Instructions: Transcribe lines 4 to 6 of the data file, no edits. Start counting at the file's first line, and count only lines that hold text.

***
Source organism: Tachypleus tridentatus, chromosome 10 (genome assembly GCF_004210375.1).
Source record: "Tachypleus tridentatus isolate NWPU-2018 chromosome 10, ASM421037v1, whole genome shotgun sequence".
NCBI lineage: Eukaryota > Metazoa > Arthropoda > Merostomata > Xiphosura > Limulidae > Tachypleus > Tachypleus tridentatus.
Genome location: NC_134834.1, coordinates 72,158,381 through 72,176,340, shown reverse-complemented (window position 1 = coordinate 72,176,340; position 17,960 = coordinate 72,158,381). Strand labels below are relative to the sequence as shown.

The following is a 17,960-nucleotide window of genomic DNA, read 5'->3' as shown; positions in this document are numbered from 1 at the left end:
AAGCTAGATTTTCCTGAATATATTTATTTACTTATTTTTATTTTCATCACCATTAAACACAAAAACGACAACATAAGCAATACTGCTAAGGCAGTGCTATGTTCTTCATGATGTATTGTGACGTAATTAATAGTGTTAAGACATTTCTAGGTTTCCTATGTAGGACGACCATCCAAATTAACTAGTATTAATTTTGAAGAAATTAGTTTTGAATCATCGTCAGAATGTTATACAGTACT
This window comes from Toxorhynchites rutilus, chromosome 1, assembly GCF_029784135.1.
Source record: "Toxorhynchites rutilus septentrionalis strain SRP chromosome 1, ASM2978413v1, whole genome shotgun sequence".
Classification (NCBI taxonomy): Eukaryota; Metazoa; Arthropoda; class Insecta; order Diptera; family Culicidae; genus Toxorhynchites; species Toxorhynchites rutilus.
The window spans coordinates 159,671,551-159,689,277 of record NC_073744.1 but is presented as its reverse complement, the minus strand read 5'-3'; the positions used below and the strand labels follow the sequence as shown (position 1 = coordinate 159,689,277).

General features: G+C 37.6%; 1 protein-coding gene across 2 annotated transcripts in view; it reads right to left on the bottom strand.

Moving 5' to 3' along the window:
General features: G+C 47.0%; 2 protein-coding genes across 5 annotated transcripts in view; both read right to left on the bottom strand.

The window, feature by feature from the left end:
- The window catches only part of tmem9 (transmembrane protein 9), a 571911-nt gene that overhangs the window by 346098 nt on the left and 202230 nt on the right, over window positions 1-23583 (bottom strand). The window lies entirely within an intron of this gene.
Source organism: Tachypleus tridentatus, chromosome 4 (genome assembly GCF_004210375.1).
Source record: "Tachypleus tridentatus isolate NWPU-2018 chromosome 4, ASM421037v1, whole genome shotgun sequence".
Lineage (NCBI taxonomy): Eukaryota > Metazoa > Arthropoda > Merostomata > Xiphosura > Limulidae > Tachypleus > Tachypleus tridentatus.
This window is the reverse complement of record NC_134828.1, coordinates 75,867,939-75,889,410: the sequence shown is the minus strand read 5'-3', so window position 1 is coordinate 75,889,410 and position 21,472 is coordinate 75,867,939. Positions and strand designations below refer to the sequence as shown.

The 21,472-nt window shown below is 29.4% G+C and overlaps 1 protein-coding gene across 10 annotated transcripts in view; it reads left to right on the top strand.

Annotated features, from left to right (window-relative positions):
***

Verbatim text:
Genome location: NC_134834.1, coordinates 72,158,381 through 72,176,340, shown reverse-complemented (window position 1 = coordinate 72,176,340; position 17,960 = coordinate 72,158,381). Strand labels below are relative to the sequence as shown.

The following is a 17,960-nucleotide window of genomic DNA, read 5'->3' as shown; positions in this document are numbered from 1 at the left end:
AAGCTAGATTTTCCTGAATATATTTATTTACTTATTTTTATTTTCATCACCATTAAACACAAAAACGACAACATAAGCAATACTGCTAAGGCAGTGCTATGTTCTTCATGATGTATTGTGACGTAATTAATAGTGTTAAGACATTTCTAGGTTTCCTATGTAGGACGACCATCCAAATTAACTAGTATTAATTTTGAAGAAATTAGTTTTGAATCATCGTCAGAATGTTATACAGTACT